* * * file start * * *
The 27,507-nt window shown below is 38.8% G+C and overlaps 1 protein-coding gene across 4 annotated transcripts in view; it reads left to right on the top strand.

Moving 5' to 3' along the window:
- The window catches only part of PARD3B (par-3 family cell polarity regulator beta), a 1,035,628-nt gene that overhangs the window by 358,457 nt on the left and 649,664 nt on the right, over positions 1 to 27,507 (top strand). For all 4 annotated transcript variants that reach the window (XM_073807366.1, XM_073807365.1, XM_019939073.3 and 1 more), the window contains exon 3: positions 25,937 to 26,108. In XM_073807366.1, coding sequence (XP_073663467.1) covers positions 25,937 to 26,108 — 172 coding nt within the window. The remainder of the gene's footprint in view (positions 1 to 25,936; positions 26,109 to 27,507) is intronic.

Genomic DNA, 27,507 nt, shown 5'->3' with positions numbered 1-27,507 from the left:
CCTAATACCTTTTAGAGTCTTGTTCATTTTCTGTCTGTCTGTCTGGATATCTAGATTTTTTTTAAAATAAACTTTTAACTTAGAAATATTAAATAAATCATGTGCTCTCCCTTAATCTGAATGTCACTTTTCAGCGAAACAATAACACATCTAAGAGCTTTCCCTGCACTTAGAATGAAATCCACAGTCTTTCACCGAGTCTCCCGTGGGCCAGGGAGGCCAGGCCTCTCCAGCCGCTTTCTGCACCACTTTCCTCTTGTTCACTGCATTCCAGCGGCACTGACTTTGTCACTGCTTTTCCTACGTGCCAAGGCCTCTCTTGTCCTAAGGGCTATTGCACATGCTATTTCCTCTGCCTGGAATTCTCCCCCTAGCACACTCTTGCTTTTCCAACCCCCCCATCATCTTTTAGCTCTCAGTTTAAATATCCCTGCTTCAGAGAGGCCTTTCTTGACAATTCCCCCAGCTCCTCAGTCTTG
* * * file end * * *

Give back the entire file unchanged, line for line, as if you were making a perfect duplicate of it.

The 27,507-nt window shown below is 38.8% G+C and overlaps 1 protein-coding gene across 4 annotated transcripts in view; it reads left to right on the top strand.

Moving 5' to 3' along the window:
- The window catches only part of PARD3B (par-3 family cell polarity regulator beta), a 1,035,628-nt gene that overhangs the window by 358,457 nt on the left and 649,664 nt on the right, over positions 1 to 27,507 (top strand). For all 4 annotated transcript variants that reach the window (XM_073807366.1, XM_073807365.1, XM_019939073.3 and 1 more), the window contains exon 3: positions 25,937 to 26,108. In XM_073807366.1, coding sequence (XP_073663467.1) covers positions 25,937 to 26,108 — 172 coding nt within the window. The remainder of the gene's footprint in view (positions 1 to 25,936; positions 26,109 to 27,507) is intronic.

Genomic DNA, 27,507 nt, shown 5'->3' with positions numbered 1-27,507 from the left:
CCTAATACCTTTTAGAGTCTTGTTCATTTTCTGTCTGTCTGTCTGGATATCTAGATTTTTTTTAAAATAAACTTTTAACTTAGAAATATTAAATAAATCATGTGCTCTCCCTTAATCTGAATGTCACTTTTCAGCGAAACAATAACACATCTAAGAGCTTTCCCTGCACTTAGAATGAAATCCACAGTCTTTCACCGAGTCTCCCGTGGGCCAGGGAGGCCAGGCCTCTCCAGCCGCTTTCTGCACCACTTTCCTCTTGTTCACTGCATTCCAGCGGCACTGACTTTGTCACTGCTTTTCCTACGTGCCAAGGCCTCTCTTGTCCTAAGGGCTATTGCACATGCTATTTCCTCTGCCTGGAATTCTCCCCCTAGCACACTCTTGCTTTTCCAACCCCCCCATCATCTTTTAGCTCTCAGTTTAAATATCCCTGCTTCAGAGAGGCCTTTCTTGACAATTCCCCCAGCTCCTCAGTCTTG